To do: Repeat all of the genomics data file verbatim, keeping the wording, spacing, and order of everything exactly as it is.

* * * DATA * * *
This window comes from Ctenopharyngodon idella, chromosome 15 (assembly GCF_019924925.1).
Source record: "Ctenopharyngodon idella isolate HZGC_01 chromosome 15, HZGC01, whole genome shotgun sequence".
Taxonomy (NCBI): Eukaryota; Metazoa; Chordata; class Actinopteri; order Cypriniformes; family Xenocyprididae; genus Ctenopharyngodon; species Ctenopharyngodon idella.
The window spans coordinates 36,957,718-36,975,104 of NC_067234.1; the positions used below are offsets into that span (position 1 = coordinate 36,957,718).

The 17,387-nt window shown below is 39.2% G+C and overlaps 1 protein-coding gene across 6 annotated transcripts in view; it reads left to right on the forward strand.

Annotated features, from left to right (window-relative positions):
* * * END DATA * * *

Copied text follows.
This window comes from Ctenopharyngodon idella, chromosome 15 (assembly GCF_019924925.1).
Source record: "Ctenopharyngodon idella isolate HZGC_01 chromosome 15, HZGC01, whole genome shotgun sequence".
Taxonomy (NCBI): Eukaryota; Metazoa; Chordata; class Actinopteri; order Cypriniformes; family Xenocyprididae; genus Ctenopharyngodon; species Ctenopharyngodon idella.
The window spans coordinates 36,957,718-36,975,104 of NC_067234.1; the positions used below are offsets into that span (position 1 = coordinate 36,957,718).

The 17,387-nt window shown below is 39.2% G+C and overlaps 1 protein-coding gene across 6 annotated transcripts in view; it reads left to right on the forward strand.

Annotated features, from left to right (window-relative positions):